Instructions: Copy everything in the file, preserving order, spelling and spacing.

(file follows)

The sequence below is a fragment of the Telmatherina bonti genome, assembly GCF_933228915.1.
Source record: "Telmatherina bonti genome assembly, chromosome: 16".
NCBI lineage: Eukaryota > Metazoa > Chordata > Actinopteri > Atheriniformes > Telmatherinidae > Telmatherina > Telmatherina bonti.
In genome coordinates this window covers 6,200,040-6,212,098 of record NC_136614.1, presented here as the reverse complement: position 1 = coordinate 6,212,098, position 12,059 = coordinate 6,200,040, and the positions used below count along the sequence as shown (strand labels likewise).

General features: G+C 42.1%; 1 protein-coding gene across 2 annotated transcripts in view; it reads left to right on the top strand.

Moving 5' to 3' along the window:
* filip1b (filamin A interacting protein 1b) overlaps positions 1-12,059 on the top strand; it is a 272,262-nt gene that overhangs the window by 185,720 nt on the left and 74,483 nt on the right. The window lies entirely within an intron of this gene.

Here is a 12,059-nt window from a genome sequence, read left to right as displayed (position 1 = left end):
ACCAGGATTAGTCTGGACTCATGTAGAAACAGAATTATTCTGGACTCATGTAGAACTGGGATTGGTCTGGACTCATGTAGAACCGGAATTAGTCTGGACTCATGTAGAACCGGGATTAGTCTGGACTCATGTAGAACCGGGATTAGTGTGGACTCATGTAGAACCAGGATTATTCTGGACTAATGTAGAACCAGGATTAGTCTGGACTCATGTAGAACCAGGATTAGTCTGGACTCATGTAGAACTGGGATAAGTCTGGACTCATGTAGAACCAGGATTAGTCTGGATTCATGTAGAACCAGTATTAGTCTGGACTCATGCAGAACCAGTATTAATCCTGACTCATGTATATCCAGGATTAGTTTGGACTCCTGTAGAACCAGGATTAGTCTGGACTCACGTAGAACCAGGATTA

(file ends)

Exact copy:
The sequence below is a fragment of the Telmatherina bonti genome, assembly GCF_933228915.1.
Source record: "Telmatherina bonti genome assembly, chromosome: 16".
NCBI lineage: Eukaryota > Metazoa > Chordata > Actinopteri > Atheriniformes > Telmatherinidae > Telmatherina > Telmatherina bonti.
In genome coordinates this window covers 6,200,040-6,212,098 of record NC_136614.1, presented here as the reverse complement: position 1 = coordinate 6,212,098, position 12,059 = coordinate 6,200,040, and the positions used below count along the sequence as shown (strand labels likewise).

General features: G+C 42.1%; 1 protein-coding gene across 2 annotated transcripts in view; it reads left to right on the top strand.

Moving 5' to 3' along the window:
* filip1b (filamin A interacting protein 1b) overlaps positions 1-12,059 on the top strand; it is a 272,262-nt gene that overhangs the window by 185,720 nt on the left and 74,483 nt on the right. The window lies entirely within an intron of this gene.

Here is a 12,059-nt window from a genome sequence, read left to right as displayed (position 1 = left end):
ACCAGGATTAGTCTGGACTCATGTAGAAACAGAATTATTCTGGACTCATGTAGAACTGGGATTGGTCTGGACTCATGTAGAACCGGAATTAGTCTGGACTCATGTAGAACCGGGATTAGTCTGGACTCATGTAGAACCGGGATTAGTGTGGACTCATGTAGAACCAGGATTATTCTGGACTAATGTAGAACCAGGATTAGTCTGGACTCATGTAGAACCAGGATTAGTCTGGACTCATGTAGAACTGGGATAAGTCTGGACTCATGTAGAACCAGGATTAGTCTGGATTCATGTAGAACCAGTATTAGTCTGGACTCATGCAGAACCAGTATTAATCCTGACTCATGTATATCCAGGATTAGTTTGGACTCCTGTAGAACCAGGATTAGTCTGGACTCACGTAGAACCAGGATTA